Wildlife & Habitat
The valuable habitat the refuge preserves for the deer also benefits a large variety of wintering birds, a small herd of Roosevelt elk, river otter, various reptiles and amphibians including painted turtles and red-legged frogs, and several pairs of nesting bald eagles and ospreys.
The Columbian white-tailed deer is one of 30 subspecies of white-tailed deer in North America, and the only one found west of the Cascade Mountains. These deer once ranged throughout the river valleys west of the Cascade Mountains from the Umpqua River in Oregon, northward through the Willamette Valley to Puget Sound, and westward down the lower Columbia River. View an identification guide.
During the 1800s, deer numbers were dangerously low due to over-hunting and loss of habitat. By the turn of the century, they had disappeared from nearly all of their range and, in the 1930s, were thought to be extinct. Remnant populations were discovered here and near Roseburg, Oregon.
In 1968, the lower Columbian River population was listed as a federally endangered species because it was in imminent danger of becoming extinct. This population is now found only along the lower Columbia River between Longview, Washington and Knappa, Oregon.
About 300 of these deer live on the refuge; another 300-400 live on private lands along the river: The areas upstream from the refuge on Puget Island and on the Oregon side of the river are vital to reestablishing and maintaining viable populations of the species. The refuge works with private and corporate landowners to maintain and reestablish deer on their lands.
Today, the deer are threatened by habitat loss again. An impending dike failure will flood most of the mainland unit of the refuge, placing the deer at risk. In an effort to save the deer, the USFWS translocated deer from this refuge to a nearby refuge with similar habitat. Learn more about this conservation effort...For more information about Columbian white-tailed deer, please go to US Fish & Wildlife species profile.
The Roosevelt elk (Cervus elaphus roosevelti) is a unique variety of North American elk (Cervus elaphus) found throughout coastal regions of the Pacific Northwest from northern California to British Columbia's Vancouver Island. By the turn of the 20th century, Roosevelt elk herds were depleted or eliminated in many areas by unregulated market hunting for meat, hides, and teeth (which were valued as ornamental accessories in the early 1900's).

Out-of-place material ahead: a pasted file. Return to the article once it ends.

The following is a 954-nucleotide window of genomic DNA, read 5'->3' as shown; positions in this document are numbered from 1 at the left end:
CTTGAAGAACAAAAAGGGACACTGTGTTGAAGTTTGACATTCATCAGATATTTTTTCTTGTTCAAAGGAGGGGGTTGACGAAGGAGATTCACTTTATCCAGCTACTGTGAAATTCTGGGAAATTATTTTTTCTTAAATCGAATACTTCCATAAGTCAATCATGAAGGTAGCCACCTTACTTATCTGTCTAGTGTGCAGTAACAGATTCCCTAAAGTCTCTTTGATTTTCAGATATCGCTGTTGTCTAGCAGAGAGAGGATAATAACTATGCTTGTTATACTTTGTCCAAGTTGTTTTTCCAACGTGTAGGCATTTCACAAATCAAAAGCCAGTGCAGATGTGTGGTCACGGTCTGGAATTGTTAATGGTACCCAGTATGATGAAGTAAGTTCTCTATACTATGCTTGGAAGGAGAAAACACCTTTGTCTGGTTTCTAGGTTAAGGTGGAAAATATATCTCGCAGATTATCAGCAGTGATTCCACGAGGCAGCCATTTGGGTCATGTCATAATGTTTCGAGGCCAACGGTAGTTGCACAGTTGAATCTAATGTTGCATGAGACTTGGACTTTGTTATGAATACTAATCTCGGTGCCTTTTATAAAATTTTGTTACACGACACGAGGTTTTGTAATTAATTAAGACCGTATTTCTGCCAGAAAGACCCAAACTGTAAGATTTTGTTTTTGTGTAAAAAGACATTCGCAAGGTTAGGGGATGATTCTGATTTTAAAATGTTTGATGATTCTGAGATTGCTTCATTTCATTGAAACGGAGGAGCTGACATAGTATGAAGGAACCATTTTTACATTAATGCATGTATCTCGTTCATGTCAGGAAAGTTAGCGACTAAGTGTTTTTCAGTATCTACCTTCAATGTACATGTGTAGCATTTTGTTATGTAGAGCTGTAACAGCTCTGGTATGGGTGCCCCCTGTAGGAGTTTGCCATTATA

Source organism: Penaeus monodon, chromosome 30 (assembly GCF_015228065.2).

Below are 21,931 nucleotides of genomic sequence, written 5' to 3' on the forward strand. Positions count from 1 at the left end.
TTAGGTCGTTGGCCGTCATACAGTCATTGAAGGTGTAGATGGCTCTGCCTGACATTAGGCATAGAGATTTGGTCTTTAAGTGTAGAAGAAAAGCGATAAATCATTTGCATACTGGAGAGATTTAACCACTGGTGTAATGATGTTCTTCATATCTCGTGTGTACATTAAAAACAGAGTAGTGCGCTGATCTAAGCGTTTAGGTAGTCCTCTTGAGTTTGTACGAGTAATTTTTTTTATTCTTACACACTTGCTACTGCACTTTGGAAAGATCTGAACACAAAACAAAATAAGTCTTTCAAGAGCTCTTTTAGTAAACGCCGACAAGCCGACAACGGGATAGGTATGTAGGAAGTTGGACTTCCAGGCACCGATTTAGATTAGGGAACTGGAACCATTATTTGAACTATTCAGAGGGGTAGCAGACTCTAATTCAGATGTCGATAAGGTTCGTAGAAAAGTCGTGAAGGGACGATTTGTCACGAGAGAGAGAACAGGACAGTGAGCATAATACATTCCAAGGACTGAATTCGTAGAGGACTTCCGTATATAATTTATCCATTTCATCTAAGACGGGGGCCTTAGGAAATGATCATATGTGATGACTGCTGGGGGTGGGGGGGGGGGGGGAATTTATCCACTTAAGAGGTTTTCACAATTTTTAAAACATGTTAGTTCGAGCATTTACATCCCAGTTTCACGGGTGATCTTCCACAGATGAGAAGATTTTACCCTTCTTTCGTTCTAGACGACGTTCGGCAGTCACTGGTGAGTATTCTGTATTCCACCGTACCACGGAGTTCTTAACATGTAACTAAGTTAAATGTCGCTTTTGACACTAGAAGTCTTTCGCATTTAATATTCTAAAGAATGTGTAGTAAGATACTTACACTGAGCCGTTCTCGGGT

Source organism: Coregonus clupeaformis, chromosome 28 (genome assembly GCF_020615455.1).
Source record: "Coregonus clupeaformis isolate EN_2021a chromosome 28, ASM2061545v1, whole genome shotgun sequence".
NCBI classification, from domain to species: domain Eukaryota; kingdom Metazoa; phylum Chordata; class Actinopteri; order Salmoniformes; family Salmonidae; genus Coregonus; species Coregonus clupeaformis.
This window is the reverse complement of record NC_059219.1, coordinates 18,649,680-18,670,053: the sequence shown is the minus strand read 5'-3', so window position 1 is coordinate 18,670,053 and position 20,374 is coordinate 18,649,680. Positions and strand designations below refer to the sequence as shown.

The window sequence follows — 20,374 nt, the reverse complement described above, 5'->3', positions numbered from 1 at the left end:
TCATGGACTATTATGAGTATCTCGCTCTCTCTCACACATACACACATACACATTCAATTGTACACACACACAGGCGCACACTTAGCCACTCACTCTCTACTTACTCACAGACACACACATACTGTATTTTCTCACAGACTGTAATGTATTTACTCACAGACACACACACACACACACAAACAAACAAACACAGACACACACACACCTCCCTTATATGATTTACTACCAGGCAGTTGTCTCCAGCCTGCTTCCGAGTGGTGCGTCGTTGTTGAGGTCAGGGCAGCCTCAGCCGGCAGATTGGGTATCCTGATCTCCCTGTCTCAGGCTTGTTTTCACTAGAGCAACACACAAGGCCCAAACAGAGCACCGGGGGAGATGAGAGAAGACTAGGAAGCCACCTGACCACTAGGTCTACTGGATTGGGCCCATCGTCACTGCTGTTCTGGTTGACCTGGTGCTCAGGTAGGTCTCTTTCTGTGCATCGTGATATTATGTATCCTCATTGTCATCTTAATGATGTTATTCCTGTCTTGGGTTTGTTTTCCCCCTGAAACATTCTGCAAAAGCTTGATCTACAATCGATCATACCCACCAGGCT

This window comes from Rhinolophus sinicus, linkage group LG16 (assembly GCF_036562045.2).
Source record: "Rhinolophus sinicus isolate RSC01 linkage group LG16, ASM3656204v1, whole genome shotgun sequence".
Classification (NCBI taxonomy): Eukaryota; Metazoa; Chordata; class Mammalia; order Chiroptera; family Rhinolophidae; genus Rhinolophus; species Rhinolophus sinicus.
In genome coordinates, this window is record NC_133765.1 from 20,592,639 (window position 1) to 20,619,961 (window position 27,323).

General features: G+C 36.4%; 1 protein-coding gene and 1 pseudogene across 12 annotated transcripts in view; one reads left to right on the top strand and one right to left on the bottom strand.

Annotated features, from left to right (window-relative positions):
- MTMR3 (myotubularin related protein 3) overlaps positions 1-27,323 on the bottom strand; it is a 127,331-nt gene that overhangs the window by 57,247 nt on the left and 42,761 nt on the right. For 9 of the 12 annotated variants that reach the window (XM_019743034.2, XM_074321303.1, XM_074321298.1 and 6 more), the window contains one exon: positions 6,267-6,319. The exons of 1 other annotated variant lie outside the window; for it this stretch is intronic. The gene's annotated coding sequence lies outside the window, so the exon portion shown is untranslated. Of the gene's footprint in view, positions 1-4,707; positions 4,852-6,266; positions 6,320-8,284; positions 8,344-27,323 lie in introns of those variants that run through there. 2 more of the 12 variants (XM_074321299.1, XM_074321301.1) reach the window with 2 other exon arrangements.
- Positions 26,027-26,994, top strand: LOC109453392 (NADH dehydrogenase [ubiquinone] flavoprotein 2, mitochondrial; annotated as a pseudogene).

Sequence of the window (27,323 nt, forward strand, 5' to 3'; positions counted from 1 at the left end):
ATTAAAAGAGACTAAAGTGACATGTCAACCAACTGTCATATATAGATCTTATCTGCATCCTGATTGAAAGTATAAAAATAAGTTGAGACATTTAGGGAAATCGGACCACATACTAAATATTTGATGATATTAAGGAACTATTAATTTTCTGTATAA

A small herd of Roosevelt elk lives on the mainland unit of the refuge. Although elk are magnificent animals and are thrilling to see in the wild, they compete with the deer for limited resources. Herds of elk can feed on and trample shrubs in the woodlots, reducing food and cover for the deer. To manage the herd size, individual elk were periodically trapped and relocated to remote areas. However, this has not been financially feasible in recent years. It has also become increasingly difficult to find places to relocate elk to as elk damage claims across the state have been increasing steadily. Beginning in the fall of 2005, limited hunting permits were issued to prevent the elk herd from growing too large. A nine-foot-tall wire fence helps to prevent additional elk from entering the refuge.
The Julia Butler Hansen Refuge has at least 12 species of amphibians and reptiles. Long-toed (Ambystoma macrodactylum) and northwestern (Ambystoma gracile) salamanders are abundant and often breed in shallow wetlands. Other salamanders present on the refuge include ensatina (Ensatina eschscholtzii), Pacific giant (Dicamptodon tenebrosus), and rough skinned newts (Taricha granulosa). The western toad (Bufo boreas) and red-legged frog (Rana aurora) occur in the area. Reptiles include the northwestern garter snake (Thamnophis ordinoides), common garter snake (Thamnophis sirtalis) and painted turtle (Chrysemys picta).